Another Nail in the Junk DNA coffin
A couple months ago I wrote about Junk DNA and intelligent design. Here’s what I said:
“The Intelligent Design community has been bragging about a supposedly true prediction they made: that ‘junk DNA’ would turn out to have a function. If you recall, ‘junk DNA’ or non-coding DNA, is DNA that does not code for proteins, and some it of it (but not all of it) is thought to be leftovers of evolutionary history. Now it turns out that at least some noncoding DNA does have a function (which isn’t surprising, evolutionary biologists themselves have been saying that for years). To see the Intelligent Design myth busted, I’d suggest PZ Myers’ Skepticon talk here and a new scientific paper published here.”
Now we can do even better than that. Here’s some new research on the issue:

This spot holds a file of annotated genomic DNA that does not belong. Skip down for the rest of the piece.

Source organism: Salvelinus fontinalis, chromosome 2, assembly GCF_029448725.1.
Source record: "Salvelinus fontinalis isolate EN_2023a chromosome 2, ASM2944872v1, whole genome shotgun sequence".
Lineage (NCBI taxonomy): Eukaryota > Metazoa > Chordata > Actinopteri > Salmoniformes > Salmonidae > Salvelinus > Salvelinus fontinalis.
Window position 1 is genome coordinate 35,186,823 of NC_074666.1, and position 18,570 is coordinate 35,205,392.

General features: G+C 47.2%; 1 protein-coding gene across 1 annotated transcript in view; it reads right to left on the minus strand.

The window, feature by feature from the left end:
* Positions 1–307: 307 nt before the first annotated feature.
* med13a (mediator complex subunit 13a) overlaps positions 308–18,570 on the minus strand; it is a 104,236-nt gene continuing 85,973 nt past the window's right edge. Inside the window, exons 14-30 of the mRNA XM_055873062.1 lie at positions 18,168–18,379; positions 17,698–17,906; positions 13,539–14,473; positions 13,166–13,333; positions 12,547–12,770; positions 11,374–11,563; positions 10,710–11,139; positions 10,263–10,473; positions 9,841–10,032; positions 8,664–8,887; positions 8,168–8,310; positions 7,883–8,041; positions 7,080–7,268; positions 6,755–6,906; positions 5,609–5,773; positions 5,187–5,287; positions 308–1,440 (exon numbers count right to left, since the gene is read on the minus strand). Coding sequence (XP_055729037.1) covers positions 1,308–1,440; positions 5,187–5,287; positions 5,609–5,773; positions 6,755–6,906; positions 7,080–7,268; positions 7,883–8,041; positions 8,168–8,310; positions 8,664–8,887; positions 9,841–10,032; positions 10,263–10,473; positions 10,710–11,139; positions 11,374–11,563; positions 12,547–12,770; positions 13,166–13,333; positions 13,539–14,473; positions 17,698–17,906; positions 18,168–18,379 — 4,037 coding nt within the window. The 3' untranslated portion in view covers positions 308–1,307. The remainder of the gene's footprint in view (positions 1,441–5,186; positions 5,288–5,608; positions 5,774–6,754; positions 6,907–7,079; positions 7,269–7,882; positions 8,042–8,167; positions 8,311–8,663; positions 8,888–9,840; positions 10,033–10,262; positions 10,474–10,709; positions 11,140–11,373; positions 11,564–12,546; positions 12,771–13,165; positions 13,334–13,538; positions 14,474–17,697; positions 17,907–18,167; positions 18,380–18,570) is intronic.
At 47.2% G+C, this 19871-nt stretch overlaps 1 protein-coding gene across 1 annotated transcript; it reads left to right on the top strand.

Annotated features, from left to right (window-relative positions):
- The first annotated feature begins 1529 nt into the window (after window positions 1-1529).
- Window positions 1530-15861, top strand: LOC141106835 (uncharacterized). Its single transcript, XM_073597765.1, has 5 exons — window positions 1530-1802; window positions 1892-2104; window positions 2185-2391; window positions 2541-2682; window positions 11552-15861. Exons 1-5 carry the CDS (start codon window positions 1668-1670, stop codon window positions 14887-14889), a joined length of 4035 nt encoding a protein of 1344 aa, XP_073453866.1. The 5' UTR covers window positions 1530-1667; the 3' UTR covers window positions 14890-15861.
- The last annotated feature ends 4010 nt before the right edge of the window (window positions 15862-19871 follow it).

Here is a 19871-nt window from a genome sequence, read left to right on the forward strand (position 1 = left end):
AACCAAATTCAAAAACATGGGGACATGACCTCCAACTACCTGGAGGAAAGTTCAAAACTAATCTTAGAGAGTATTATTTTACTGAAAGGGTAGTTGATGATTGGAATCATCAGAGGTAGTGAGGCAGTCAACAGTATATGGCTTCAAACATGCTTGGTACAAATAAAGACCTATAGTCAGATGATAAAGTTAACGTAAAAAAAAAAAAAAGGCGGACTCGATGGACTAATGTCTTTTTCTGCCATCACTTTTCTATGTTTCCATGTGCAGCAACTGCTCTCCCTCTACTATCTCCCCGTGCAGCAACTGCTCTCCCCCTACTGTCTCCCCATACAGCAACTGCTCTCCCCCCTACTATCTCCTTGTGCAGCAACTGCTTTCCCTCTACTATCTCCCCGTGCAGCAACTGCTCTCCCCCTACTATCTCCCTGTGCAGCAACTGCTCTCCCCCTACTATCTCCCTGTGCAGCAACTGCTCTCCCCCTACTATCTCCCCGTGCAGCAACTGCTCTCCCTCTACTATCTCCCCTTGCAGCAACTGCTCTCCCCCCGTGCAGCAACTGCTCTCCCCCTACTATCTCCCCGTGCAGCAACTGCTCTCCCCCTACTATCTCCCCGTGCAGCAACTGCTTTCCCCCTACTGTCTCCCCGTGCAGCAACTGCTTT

“[A] new study offers an unexpected insight: The large majority of noncoding DNA, which is abundant in many living things, may not actually be needed for complex life, according to research set to appear in the journal Nature.
“The clues lie in the genome of the carnivorous bladderwort plant, Utricularia gibba.
“The U. gibba genome is the smallest ever to be sequenced from a complex, multicellular plant. The researchers who sequenced it say that 97 percent of the genome consists of genes — bits of DNA that code for proteins — and small pieces of DNA that control those genes.
“It appears that the plant has been busy deleting noncoding ‘junk’ DNA from its genetic material over many generations, the scientists say. This may explain the difference between bladderworts and junk-heavy species like corn and tobacco — and humans.”